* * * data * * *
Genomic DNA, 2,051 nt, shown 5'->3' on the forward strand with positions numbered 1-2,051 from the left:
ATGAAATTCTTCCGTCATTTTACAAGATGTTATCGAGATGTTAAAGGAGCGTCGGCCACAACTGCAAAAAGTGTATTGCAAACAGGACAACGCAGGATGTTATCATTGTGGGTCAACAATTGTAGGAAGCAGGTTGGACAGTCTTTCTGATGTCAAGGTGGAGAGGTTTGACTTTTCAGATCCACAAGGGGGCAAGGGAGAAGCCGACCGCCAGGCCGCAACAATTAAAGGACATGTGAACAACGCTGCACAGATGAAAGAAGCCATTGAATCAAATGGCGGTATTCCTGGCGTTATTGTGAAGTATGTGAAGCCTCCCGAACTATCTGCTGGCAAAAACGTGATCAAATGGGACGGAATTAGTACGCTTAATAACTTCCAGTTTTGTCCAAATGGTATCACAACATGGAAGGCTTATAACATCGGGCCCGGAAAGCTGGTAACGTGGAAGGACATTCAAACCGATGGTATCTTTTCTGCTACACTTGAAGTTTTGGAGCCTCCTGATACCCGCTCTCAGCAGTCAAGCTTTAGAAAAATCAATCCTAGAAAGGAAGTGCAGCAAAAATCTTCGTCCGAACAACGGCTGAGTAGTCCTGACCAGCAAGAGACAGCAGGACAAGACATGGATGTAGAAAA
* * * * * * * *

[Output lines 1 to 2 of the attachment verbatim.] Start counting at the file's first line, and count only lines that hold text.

Genomic DNA, 2,051 nt, shown 5'->3' on the forward strand with positions numbered 1-2,051 from the left:
ATGAAATTCTTCCGTCATTTTACAAGATGTTATCGAGATGTTAAAGGAGCGTCGGCCACAACTGCAAAAAGTGTATTGCAAACAGGACAACGCAGGATGTTATCATTGTGGGTCAACAATTGTAGGAAGCAGGTTGGACAGTCTTTCTGATGTCAAGGTGGAGAGGTTTGACTTTTCAGATCCACAAGGGGGCAAGGGAGAAGCCGACCGCCAGGCCGCAACAATTAAAGGACATGTGAACAACGCTGCACAGATGAAAGAAGCCATTGAATCAAATGGCGGTATTCCTGGCGTTATTGTGAAGTATGTGAAGCCTCCCGAACTATCTGCTGGCAAAAACGTGATCAAATGGGACGGAATTAGTACGCTTAATAACTTCCAGTTTTGTCCAAATGGTATCACAACATGGAAGGCTTATAACATCGGGCCCGGAAAGCTGGTAACGTGGAAGGACATTCAAACCGATGGTATCTTTTCTGCTACACTTGAAGTTTTGGAGCCTCCTGATACCCGCTCTCAGCAGTCAAGCTTTAGAAAAATCAATCCTAGAAAGGAAGTGCAGCAAAAATCTTCGTCCGAACAACGGCTGAGTAGTCCTGACCAGCAAGAGACAGCAGGACAAGACATGGATGTAGAAAA